The average shooter hopes that he can protect his family. You want to be the guy who knows that he can.
Samuel Hayes of Caliber Training Group is offering a class this weekend in the fundamentals of pistol craft. He’s teaching everything that I wish I had learned back when I bought my first gun. The skills that, once mastered, will raise you above the average.
This is a closed course, but you should check it out. Go to his site, then call and see if you can sneak in.
This week on #Queensshoottoo we are going to be going to the other side of the threshold. Dasia trains five days a week and is building her own rifle. Akua has been making bullets with her step-dad since she was 14. They aren’t common.
For every Dasia or Akua, there are hundreds of women like Kelli. She grew up in an anti gun family but decided to find out on her own. Now she is taking control of her education and discovery, visiting ranges and renting firearms.
She’s the first to admit that she isn’t an expert, but she’s on the right path.
Anyone that wants to own a firearm should go through training and not just training to shoot the gun but how to deal with situations that rise. If everyone had to take classes before owning a gun I feel like less people would be dead and more people would feel safer.
What are your earliest memories of firearms?
My earliest memory of a firearm had to be in a movie because I honestly did not see a real gun until high school.
Were there guns in your home as you grew up?
My mom has never had a gun and chances are she won’t ever.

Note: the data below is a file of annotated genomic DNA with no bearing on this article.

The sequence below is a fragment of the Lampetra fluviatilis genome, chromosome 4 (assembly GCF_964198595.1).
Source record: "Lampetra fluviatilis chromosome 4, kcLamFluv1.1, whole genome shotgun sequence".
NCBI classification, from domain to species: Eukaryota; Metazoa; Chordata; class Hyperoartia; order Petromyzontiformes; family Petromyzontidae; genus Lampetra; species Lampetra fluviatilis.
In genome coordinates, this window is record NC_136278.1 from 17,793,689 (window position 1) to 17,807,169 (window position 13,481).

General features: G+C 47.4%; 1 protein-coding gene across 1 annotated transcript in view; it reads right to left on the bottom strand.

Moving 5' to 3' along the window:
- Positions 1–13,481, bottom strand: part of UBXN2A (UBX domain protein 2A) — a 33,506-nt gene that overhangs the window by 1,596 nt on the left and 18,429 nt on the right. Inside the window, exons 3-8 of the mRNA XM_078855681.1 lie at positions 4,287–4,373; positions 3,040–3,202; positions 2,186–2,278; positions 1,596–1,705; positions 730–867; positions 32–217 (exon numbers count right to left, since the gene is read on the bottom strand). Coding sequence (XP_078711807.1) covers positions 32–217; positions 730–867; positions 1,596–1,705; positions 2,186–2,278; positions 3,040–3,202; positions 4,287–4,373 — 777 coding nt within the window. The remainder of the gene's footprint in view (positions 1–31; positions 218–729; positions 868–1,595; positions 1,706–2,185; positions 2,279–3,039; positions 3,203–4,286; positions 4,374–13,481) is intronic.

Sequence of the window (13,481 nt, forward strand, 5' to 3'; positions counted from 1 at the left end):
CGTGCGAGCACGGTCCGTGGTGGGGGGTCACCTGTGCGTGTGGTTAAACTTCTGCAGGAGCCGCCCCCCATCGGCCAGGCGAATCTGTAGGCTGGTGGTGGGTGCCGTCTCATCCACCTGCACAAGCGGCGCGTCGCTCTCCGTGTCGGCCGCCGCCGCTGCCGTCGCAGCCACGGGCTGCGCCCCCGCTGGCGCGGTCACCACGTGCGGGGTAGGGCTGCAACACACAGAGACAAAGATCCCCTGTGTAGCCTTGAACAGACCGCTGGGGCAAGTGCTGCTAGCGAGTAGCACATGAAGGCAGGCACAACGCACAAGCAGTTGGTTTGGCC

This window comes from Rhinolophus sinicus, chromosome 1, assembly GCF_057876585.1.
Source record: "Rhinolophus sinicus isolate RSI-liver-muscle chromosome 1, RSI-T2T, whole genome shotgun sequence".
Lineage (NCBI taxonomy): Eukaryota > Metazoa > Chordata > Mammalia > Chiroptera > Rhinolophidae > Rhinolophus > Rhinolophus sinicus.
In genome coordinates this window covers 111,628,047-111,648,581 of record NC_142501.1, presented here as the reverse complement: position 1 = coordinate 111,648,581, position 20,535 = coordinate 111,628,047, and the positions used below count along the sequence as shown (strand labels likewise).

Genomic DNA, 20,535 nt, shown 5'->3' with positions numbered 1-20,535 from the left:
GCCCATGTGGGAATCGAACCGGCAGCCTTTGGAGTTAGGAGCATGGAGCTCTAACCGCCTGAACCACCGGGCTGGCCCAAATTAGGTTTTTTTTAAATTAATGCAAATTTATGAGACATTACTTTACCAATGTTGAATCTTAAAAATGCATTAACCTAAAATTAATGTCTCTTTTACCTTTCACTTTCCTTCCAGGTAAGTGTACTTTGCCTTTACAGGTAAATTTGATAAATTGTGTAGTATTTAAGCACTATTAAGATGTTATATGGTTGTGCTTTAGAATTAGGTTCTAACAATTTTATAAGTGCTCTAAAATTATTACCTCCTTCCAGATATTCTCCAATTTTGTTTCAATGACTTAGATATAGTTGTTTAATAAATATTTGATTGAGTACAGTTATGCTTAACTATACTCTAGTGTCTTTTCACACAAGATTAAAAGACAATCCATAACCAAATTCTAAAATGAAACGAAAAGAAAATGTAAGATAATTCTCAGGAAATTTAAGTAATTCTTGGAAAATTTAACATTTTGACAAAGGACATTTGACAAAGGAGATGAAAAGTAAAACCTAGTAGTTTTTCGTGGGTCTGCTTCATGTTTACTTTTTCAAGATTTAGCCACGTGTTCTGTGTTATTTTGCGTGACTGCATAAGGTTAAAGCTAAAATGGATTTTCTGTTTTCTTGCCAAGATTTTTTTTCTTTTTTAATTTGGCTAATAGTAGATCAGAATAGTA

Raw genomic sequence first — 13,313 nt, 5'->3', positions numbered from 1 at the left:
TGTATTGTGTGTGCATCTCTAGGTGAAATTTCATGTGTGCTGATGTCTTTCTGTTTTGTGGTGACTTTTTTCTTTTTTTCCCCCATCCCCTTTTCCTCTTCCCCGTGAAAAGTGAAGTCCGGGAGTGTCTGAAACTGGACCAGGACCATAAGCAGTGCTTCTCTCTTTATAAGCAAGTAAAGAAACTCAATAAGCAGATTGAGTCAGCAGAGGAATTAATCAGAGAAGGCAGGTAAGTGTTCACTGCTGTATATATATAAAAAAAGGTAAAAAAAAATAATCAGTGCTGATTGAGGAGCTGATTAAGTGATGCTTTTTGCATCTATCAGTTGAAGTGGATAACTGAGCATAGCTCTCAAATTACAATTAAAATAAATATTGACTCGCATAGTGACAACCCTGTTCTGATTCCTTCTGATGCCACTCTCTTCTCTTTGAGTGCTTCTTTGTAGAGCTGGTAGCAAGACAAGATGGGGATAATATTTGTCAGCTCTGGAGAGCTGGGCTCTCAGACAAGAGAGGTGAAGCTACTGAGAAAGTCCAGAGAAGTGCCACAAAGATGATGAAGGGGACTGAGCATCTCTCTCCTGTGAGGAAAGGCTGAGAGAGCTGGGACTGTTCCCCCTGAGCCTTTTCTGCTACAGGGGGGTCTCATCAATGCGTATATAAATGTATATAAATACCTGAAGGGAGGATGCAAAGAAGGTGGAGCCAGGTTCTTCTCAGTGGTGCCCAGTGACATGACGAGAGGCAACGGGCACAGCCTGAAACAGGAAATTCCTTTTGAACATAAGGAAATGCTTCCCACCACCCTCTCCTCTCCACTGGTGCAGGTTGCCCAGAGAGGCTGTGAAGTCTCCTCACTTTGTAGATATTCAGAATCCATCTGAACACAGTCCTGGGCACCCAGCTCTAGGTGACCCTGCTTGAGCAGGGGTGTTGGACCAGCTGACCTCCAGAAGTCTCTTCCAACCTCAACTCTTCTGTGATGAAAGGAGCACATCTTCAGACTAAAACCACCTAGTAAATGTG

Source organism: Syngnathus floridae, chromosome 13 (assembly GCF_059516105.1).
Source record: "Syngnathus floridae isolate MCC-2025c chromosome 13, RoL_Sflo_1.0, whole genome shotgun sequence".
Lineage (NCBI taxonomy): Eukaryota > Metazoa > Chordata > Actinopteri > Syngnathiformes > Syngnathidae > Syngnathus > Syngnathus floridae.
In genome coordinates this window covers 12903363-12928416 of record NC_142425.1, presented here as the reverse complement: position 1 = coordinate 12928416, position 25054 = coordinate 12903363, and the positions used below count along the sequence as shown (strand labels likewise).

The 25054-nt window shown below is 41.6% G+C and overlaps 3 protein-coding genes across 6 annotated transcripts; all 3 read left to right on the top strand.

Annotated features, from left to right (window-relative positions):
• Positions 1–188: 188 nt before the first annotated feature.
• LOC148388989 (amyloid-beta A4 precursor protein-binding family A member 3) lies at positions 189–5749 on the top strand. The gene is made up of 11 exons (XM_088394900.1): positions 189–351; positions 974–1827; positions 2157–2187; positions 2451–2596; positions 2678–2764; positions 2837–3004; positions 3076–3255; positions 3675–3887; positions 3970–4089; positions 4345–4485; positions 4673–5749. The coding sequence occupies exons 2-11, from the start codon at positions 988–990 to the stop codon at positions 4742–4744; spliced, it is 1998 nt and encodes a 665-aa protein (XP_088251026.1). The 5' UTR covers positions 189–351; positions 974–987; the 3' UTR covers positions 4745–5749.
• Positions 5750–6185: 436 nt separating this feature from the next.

What were your parent’s attitudes towards guns?
My mom doesn’t like guns, she doesn’t like violence.
What was your perspective as a child, and how has it changed?
As a child I was afraid of guns. I’m still somewhat afraid of them because of the power behind them. I use to get so nervous when I would see a gun, my stomach would knot up. Once I used a gun my fear calmed down. I’m still not 100% cool with them because I don’t know about a lot of guns.
Describe your first time shooting a gun.
My first experience shooting a firearm, it was right after my 20th birthday and it was a revolver. I don’t know what model it was. It was my first time having a gun up and personal, I was very scared. I did not know how to hold it or anything. The guy that worked there showed me everything I needed to know. I thought when I shot it it was gonna kick back hard but it really didn’t kick back much. I was very shocked of how much easier it was. It was kind of addicting when I started shooting, thoughts of how I could protect myself where going through my head. It was such an amazing experience. When I ran out of ammo, I was very sad.
Do you currently own a gun?
I don’t currently own one because I want to do it the legal way with a license so I can carry it on me if needed but I will in the future.